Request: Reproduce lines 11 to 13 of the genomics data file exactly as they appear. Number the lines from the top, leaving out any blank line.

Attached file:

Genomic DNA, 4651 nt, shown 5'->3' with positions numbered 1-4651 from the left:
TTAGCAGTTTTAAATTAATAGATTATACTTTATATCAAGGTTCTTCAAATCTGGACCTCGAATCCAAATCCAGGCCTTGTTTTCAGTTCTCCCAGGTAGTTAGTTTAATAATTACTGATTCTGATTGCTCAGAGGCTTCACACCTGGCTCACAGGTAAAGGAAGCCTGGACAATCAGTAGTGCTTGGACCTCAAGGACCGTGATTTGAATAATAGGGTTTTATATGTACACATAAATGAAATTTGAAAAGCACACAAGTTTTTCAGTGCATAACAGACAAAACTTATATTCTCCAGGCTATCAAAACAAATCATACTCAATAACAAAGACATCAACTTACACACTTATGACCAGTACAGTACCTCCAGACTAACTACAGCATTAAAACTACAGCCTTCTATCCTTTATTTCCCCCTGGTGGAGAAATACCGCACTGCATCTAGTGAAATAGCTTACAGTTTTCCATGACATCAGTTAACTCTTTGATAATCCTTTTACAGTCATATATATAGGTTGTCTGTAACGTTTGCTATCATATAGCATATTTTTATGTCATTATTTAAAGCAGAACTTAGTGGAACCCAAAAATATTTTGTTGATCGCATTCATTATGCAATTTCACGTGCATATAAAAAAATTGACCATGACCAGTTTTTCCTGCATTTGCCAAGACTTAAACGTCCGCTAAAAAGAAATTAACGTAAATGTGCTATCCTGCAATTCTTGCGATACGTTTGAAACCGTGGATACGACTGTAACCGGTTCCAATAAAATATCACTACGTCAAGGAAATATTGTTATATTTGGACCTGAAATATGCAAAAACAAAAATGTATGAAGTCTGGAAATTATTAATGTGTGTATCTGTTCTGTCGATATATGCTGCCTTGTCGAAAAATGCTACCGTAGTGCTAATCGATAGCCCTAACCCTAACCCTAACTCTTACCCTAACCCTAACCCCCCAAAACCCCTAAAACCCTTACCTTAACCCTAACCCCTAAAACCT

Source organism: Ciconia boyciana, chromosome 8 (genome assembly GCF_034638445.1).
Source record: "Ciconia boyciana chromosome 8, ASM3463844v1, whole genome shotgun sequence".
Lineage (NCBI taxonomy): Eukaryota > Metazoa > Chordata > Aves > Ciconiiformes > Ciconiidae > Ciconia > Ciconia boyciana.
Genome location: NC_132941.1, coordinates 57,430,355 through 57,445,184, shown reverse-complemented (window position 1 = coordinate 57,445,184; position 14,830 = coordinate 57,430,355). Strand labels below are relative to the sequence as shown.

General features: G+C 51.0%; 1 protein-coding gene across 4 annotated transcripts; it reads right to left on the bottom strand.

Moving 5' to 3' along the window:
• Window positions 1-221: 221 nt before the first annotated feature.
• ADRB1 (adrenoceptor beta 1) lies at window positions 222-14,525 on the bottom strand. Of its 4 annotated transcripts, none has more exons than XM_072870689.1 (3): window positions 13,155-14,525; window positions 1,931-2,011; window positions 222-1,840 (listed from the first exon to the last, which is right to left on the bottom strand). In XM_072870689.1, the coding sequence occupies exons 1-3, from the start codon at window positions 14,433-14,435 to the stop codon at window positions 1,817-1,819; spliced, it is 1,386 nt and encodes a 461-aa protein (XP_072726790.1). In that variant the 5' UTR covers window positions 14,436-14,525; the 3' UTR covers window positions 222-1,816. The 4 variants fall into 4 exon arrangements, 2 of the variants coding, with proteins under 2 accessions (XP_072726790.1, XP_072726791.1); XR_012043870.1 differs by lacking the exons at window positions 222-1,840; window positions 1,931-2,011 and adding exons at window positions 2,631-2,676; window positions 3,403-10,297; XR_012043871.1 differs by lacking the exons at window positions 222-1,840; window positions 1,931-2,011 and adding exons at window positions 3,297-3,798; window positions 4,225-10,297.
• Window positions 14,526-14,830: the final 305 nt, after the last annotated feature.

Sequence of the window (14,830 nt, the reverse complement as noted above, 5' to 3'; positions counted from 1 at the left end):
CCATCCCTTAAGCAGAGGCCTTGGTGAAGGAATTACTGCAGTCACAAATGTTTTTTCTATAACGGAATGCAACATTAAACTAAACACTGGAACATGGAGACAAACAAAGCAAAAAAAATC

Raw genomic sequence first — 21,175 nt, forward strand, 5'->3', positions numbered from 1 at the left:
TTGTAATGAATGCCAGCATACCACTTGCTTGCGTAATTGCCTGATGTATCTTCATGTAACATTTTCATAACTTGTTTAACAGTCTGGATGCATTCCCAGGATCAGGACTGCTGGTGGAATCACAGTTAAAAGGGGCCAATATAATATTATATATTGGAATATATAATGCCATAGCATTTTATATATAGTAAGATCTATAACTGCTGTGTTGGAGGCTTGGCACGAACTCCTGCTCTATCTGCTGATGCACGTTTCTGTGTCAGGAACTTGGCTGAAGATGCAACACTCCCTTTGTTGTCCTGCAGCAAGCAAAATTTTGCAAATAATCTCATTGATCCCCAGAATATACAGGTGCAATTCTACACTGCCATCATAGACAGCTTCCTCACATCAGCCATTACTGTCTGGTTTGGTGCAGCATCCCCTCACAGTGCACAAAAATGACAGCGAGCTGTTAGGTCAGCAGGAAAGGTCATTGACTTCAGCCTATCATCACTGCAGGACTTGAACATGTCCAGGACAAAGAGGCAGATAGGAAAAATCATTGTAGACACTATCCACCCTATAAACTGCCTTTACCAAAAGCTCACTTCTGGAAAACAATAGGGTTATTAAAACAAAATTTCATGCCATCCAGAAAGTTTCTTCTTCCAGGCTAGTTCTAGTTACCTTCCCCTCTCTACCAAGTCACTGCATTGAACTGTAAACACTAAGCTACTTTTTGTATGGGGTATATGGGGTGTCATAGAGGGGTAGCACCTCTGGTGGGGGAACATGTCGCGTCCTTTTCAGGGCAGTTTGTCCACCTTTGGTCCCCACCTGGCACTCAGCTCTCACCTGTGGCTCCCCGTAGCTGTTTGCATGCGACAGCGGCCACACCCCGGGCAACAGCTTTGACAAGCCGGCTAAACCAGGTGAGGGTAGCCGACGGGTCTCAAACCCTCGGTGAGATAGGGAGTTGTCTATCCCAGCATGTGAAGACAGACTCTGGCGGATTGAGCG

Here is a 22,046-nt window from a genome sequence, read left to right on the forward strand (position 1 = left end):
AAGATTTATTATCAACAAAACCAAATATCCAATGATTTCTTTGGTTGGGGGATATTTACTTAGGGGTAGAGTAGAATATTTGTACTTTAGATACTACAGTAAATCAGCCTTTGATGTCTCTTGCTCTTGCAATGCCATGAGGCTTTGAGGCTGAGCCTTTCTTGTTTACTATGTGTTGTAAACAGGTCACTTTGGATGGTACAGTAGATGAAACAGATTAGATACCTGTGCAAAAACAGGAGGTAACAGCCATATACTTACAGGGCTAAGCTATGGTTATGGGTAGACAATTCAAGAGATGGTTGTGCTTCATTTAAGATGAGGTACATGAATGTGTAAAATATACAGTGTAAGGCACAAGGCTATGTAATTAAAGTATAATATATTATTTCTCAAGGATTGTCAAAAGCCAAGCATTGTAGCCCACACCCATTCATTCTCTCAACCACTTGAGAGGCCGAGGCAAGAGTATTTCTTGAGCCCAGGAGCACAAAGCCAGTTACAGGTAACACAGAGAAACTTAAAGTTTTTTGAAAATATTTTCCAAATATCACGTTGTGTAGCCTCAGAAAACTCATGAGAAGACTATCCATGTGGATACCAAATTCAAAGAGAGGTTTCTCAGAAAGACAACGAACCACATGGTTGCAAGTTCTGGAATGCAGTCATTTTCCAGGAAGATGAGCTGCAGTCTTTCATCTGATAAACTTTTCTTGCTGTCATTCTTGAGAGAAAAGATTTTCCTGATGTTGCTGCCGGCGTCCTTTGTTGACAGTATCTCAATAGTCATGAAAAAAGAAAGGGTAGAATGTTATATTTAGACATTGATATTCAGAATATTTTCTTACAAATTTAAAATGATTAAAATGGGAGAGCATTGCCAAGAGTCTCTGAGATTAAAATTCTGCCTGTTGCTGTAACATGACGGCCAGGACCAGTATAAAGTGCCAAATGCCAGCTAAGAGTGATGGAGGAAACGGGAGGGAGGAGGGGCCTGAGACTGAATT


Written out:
• Window positions 14,526-14,830: the final 305 nt, after the last annotated feature.

Sequence of the window (14,830 nt, the reverse complement as noted above, 5' to 3'; positions counted from 1 at the left end):
CCATCCCTTAAGCAGAGGCCTTGGTGAAGGAATTACTGCAGTCACAAATGTTTTTTCTATAACGGAATGCAACATTAAACTAAACACTGGAACATGGAGACAAACAAAGCAAAAAAAATC